5. Remember, that when title by adverse possession vests in a party other than the owner who originally acquired the land under their deed, the public record does not disclose the event. It happens in a vacuum, so to speak. So when a dispute arises, the public record needs to be corrected if an agreement results in a boundary line moving. There are different ways to do this, but they generally require mutual consent of the warring neighbors. If no agreement can be reached, the matter will have to be resolved in court, with the issuance of a judgment recorded to correct the title appearing on the public record. [Note that the court judgment, even though it is a publicly accessible document, is not – subject to some limited exceptions – found in the land records, so would not show up on the preliminary or final title report received by the buyer at closing. Do title companies care? Not too much, since their policy of insurance does not cover matters that a correct survey would disclose.]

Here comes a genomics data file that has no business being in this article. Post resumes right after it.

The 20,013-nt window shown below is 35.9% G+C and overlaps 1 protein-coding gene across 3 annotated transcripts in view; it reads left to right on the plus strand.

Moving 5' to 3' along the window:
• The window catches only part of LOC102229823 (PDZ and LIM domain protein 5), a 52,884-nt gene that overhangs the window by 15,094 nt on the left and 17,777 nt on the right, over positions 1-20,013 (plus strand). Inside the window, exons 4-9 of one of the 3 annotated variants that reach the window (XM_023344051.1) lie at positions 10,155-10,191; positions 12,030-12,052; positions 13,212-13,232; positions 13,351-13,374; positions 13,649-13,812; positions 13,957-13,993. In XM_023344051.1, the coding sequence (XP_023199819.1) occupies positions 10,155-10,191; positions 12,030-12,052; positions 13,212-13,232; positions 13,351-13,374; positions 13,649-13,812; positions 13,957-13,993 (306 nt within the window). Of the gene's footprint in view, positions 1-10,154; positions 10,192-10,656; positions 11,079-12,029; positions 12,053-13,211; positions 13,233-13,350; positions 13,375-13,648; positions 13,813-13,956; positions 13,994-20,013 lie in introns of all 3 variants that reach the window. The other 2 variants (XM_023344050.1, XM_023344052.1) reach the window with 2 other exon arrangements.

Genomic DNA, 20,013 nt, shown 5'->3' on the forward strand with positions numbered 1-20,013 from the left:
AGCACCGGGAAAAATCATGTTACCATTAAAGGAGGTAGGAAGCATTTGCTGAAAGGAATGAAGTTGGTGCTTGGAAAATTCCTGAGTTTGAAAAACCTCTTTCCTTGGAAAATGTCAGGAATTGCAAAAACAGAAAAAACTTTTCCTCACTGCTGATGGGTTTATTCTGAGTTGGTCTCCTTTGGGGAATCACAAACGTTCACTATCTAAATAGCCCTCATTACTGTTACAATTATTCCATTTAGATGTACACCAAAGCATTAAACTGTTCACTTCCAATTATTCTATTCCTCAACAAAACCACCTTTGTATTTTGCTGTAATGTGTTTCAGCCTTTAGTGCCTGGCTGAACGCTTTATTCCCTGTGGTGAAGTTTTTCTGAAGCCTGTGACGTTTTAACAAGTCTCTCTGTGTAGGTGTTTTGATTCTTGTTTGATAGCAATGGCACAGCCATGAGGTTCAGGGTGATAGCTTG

6. Lastly, since ORS 105.620 does not carry with it a right of attorney fees to the prevailing party, using the court system to resolve an adverse possession claims is not very cost-efficient. Many times, the parties spend more money in attorney fees than the disputed area is worth.

Conclusion.  Surveys perform a useful and helpful role in the conveyance of real property. However, they are not typically performed every time title to residential property is transferred. This means that when manmade boundaries are mistakenly placed, built, or grown, at locations  that are inconsistent with the legal description in the owner’s deed, subsequent use and occupation for 10 or more years to the incorrect boundary line will normally take precedence over the legal description in that deed – so long as the adverse possessor had a good faith belief they owned the land in question, and that belief had an objective and reasonable basis.  ~ Phil